Posted on Mar 24, 2014, 6 a.m.
Handling paper receipts may raise the body’s exposure to a chemical that is linked to reproductive and neurological concerns.
Thermal paper remains a predominant substrate of paper receipts. The paper contains bisphenol A (BPA), for which some studies suggest that the chemical acts an endocrine disruptor in the human body, altering the body's hormonal balance by replicating the activity of naturally occurring estrogen. Shelley Ehrlich,, from the Cincinnati Children's Hospital Medical Center (Ohio, USA), and colleagues enrolled 24 university students and staff, ages 18 years and older, who were not pregnant, in a study that exposed subjects first to paper receipts for 2 hours with their bare hands. Whereas most of the subjects’ urine showed small but measurable amounts of BPA prior to handling the receipts at all, the researchers observed that the BPA concentrations rose post-exposures, by an amount equivalent to about a quarter of what would be expected from eating canned soup (canned foods often contain BPA in their linings. After at least one week, the subjects handled receipts but wore gloves to do so; in this case, no significant increases in urinary BPA were observed. Commenting that a “less-studied source of [BPA] exposure is thermal receipt paper, handled daily by many people at supermarkets, ATM machines, gas stations, and other settings,” the study authors report that: “handling of thermal receipts significantly increases BPA exposure.”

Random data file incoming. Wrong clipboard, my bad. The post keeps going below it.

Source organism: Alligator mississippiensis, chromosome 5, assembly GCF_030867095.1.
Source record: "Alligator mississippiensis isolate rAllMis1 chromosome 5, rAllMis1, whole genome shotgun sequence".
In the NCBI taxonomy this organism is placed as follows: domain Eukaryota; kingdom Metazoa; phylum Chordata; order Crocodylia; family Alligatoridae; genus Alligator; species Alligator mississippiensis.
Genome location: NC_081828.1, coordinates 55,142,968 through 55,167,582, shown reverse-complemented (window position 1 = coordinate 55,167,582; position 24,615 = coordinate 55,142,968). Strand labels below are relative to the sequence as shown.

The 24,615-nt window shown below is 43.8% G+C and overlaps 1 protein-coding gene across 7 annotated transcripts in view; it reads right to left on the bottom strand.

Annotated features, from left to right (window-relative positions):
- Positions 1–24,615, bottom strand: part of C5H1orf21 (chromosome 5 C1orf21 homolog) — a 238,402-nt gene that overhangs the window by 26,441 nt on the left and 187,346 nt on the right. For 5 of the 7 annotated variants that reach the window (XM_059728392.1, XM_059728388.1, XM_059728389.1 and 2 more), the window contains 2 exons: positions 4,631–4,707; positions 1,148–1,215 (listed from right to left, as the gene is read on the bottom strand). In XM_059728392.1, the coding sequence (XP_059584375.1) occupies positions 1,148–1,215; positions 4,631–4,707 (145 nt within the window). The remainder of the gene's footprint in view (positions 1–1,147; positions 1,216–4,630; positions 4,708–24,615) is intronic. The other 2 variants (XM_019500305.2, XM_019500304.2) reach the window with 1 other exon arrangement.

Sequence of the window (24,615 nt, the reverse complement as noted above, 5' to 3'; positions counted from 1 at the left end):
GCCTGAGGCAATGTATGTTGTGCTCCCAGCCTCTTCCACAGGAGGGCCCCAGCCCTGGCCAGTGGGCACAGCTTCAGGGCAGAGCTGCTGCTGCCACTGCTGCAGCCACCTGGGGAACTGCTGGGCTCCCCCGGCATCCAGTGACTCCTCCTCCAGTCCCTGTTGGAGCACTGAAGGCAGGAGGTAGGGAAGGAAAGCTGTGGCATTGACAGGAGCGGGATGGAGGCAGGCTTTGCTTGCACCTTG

Ehrlich S, Calafat AM, Humblet O, Smith T, Hauser R. “Handling of thermal receipts as a source of exposure to bisphenol A.” JAMA. 2014 Feb 26;311(8):859-60.